It’s time to get to work.
That’s the promise, the focus and the charge of Larry Kwarsick, who was set to be sworn in this week as Langley’s 26th mayor.
“I’m not just a person coming in that’s a chief executive officer. I’m a worker person,” he said.
“I’ve produced things. I help other people produce things,” Kwarsick said. “At a time like this, I think I’m the right person at the right time to help Langley.”
Kwarsick, who takes office Jan. 1, recently sat down with the Record to talk about what Langley — and the greater community — can expect once he becomes the next mayor in the South End’s only incorporated city.
Having a city that invests in itself and encourages private investment, creating an atmosphere of trust and confidence in city hall, and empowering city employees top the list.
“I look at the council, the mayor and the staff as a team. We all have talents and we all have ambitions and our own initiatives, and that’s the way I want to operate: as a team,” he explained.
“We are a little community and everybody there has a lot to offer,” he added. “Not every council member will want to do that. But those that want to … they can stand with me and we can work together.”
Kwarsick, 64, is no stranger to the city. He has lived in Island County and has called Langley home since 1987.
He’s not an outsider at city hall, either. Kwarsick became the city’s planning director after the departure of Larry Cort at the end of 2010.
The changeover was quick.
“Larry Cort left me a little note that said, ‘Good luck.’ That was the extent of that transition,” Kwarsick laughed.
Kwarsick, however, has lived a life of public service, starting as an Army infantry officer in 1969, after he graduated from Michigan State University.
He landed a job in the Island County Public Works Department the year after he got out of the Army, and was a development coordinator until he was named assistant county engineer in 1984. He also served as the county’s solid waste director and led the county planning department before becoming Island County’s first public works director in 1994.
Kwarsick announced his candidacy for Langley mayor in early June, and said he gave an early head’s-up to Mayor Paul Samuelson, who Kwarsick said was surprised by the news but immediately added that he wouldn’t seek a second term. (Samuelson announced a few days later that after “much soul searching and with enormous sadness,” he had reached a crossroad and was taking a hiatus from public service.)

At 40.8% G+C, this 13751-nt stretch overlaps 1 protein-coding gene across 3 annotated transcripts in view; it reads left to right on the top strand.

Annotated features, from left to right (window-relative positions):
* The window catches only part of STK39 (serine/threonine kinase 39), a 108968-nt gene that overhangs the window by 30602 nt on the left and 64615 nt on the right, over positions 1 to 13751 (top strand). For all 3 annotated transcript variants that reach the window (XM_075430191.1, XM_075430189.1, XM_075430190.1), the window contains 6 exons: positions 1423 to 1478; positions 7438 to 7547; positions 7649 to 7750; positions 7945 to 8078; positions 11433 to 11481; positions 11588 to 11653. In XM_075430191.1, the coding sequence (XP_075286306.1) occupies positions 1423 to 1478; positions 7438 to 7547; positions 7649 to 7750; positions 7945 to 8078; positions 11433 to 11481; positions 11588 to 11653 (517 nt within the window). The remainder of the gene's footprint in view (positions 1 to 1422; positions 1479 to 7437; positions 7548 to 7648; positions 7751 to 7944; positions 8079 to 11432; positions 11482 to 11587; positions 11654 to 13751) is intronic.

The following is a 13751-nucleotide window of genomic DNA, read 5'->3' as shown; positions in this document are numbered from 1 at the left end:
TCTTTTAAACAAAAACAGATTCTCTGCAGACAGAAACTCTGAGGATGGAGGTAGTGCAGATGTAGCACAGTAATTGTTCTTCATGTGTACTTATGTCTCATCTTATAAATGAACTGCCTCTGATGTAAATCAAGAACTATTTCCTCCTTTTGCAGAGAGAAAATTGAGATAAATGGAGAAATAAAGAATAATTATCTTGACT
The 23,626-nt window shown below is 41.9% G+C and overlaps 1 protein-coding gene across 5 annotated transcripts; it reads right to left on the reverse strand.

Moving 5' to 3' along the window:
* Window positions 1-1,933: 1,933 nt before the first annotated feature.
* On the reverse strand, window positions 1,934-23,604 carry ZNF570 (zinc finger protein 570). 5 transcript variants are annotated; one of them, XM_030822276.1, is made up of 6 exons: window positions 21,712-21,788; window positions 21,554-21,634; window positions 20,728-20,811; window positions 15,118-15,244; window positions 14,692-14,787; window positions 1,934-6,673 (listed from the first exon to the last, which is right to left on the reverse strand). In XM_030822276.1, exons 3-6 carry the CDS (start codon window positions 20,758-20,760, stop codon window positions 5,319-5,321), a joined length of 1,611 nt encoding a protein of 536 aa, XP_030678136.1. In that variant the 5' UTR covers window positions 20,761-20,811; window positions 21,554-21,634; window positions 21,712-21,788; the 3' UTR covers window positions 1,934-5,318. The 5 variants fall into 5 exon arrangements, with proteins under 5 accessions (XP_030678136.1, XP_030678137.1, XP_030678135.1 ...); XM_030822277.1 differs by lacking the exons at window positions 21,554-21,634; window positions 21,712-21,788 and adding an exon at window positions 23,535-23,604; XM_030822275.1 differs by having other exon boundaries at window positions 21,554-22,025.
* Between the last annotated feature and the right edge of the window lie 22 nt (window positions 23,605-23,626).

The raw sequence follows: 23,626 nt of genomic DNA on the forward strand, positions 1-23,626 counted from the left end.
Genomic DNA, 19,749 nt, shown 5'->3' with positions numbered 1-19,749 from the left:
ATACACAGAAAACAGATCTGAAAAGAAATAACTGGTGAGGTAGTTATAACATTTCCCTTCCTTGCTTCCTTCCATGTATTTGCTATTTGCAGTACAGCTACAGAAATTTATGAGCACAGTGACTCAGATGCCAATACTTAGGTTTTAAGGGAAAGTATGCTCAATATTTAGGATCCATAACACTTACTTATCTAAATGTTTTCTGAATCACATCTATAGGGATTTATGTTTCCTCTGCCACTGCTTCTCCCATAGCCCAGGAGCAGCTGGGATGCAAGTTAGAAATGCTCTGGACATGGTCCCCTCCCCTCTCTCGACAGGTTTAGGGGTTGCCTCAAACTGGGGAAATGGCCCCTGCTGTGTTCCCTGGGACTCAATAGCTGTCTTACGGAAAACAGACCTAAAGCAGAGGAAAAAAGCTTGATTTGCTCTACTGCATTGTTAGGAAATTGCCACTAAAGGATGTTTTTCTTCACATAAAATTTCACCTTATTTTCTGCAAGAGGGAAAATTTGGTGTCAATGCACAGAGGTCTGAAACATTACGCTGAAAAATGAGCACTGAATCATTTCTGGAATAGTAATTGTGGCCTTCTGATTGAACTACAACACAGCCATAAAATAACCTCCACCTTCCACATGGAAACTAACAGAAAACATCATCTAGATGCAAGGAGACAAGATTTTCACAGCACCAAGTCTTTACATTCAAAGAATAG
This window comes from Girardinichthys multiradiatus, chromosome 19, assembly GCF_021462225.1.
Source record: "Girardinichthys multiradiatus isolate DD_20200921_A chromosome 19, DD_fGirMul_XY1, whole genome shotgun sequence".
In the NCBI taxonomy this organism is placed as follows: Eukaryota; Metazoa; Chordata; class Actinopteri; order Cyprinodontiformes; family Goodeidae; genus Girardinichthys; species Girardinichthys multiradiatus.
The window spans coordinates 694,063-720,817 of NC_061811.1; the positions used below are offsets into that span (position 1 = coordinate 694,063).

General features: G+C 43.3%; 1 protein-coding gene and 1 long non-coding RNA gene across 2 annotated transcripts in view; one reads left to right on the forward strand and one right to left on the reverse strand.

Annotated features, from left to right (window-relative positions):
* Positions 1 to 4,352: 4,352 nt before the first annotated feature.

One of the inspirations for running for the mayor’s post, Kwarsick said, was Proposition 1, the proposal that would have eliminated the position of an elected mayor in the Village by the Sea.
Prop. 1 landed on the August primary ballot by a citizens’ petition drive, largely pushed by residents who were upset over the city council’s approval of the controversial Langley Passage housing project.
The initiative almost left Kwarsick without a job before the vote for mayor ever made it to the November ballot.
Kwarsick said the initiative came at a time of discord at city hall, with tension between the mayor and the council rising amid criticism over the city’s handling of the controversial Langley Passage subdivision.
“There was just some people who thought the best way to relieve that tension was to change the form of government, rather than dealing with whatever problems there were straight up,” he said.
Most of the struggle was behind the scenes, but soured relationships were brought into full light when former deputy mayor Robert Gilman resigned from the council in August.
“The government, at that time, frankly, wasn’t working. But it wasn’t because of the form of the government,” said Kwarsick, who was working at city hall under contract as the part-time head of the planning department. “We just had some unnecessary tension going on, and I think it was exacerbated by the community struggles with the Langley Passage development.”
In the weeks leading up to the Primary Election, Kwarsick became an energetic opponent of the measure and spoke against Prop. 1 at community forums.